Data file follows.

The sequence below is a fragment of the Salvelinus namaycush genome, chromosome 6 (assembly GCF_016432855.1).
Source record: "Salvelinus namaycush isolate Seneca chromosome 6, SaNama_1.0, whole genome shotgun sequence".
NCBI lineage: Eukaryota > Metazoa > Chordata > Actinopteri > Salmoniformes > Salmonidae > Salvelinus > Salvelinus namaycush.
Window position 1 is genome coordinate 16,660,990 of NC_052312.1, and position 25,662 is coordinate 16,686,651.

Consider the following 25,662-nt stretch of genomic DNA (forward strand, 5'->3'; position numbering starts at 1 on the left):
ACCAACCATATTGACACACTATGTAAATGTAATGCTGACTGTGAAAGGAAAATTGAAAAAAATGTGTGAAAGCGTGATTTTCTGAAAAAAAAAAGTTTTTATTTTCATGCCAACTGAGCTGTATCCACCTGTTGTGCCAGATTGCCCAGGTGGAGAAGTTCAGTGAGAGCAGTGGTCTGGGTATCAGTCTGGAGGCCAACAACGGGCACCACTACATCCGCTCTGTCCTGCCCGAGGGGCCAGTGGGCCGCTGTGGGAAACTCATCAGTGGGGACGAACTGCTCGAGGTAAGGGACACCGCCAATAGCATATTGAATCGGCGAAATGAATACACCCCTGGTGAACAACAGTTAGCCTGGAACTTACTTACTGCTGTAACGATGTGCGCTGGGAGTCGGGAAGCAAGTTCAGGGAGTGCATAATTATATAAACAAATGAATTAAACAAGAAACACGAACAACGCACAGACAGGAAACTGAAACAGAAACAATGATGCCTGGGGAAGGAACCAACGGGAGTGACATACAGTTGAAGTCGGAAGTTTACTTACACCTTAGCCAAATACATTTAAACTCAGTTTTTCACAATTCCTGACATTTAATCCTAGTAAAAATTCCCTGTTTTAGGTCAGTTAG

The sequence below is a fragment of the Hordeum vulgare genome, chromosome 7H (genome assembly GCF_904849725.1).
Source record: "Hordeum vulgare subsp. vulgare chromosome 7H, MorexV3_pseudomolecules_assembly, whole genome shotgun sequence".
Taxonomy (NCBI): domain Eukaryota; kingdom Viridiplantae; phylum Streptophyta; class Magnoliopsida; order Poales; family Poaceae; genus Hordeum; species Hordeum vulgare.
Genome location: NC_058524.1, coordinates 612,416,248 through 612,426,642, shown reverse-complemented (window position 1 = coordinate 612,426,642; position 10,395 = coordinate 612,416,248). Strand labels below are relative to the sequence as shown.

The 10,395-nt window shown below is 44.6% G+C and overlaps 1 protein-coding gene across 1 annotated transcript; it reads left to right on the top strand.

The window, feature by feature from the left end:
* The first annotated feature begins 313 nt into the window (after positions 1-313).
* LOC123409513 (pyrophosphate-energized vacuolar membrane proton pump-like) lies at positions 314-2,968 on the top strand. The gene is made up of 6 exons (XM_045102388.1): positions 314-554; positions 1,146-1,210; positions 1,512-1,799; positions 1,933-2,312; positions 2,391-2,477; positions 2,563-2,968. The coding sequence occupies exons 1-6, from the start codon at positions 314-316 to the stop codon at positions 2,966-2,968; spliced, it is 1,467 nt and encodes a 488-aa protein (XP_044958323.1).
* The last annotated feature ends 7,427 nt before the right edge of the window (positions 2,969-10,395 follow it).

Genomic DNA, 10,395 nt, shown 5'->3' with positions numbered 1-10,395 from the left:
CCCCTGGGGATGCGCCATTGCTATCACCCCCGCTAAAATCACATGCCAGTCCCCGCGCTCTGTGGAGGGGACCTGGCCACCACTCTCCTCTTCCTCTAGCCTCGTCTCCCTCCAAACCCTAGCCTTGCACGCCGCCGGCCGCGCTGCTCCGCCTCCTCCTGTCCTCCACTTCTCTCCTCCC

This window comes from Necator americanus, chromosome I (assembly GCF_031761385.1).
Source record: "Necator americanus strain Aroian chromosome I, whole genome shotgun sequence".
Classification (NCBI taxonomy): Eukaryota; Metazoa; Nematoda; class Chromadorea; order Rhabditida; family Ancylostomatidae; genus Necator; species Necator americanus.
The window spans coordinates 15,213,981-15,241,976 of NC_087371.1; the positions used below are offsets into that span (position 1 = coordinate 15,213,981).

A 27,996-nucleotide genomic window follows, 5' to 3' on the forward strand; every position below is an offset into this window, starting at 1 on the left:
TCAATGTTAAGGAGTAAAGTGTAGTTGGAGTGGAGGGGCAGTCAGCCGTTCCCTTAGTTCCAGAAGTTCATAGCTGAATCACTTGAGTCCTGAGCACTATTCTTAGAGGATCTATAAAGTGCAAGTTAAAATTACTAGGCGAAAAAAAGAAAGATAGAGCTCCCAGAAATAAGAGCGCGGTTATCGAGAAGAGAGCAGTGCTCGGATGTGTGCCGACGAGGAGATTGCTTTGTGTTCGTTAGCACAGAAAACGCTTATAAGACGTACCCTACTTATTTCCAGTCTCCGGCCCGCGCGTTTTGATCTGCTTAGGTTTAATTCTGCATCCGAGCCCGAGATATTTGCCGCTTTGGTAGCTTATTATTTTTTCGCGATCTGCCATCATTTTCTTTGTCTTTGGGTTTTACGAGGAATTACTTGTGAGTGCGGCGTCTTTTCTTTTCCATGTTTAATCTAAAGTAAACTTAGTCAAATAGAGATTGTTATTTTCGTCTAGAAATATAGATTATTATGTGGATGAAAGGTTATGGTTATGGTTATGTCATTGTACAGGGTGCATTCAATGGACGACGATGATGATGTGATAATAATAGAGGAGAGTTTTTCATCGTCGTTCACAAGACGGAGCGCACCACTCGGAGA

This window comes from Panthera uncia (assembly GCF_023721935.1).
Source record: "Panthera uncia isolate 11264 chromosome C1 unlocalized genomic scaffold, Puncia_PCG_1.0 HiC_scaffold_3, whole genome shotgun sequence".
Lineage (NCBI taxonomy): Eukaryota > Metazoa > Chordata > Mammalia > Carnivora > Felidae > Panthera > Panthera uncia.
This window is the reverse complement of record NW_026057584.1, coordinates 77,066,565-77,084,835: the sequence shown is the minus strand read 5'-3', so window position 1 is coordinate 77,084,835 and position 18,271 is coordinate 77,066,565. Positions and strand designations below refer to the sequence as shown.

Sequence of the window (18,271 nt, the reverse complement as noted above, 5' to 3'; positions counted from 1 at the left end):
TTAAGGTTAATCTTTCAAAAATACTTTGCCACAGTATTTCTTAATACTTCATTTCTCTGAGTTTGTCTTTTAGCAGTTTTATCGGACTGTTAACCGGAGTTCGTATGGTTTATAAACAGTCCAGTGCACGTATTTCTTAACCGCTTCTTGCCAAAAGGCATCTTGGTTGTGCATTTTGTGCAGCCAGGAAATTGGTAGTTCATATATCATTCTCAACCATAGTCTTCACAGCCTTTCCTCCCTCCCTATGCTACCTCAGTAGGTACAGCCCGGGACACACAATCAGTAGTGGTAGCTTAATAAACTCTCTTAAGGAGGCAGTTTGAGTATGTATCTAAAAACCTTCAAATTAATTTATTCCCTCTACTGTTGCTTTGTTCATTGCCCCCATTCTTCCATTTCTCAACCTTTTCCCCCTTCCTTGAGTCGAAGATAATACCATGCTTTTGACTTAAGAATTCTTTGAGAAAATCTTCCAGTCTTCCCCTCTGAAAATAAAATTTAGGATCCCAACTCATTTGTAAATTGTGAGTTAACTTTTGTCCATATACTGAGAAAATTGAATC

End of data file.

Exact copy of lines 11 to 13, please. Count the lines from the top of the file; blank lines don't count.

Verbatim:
The 10,395-nt window shown below is 44.6% G+C and overlaps 1 protein-coding gene across 1 annotated transcript; it reads left to right on the top strand.

The window, feature by feature from the left end:
* The first annotated feature begins 313 nt into the window (after positions 1-313).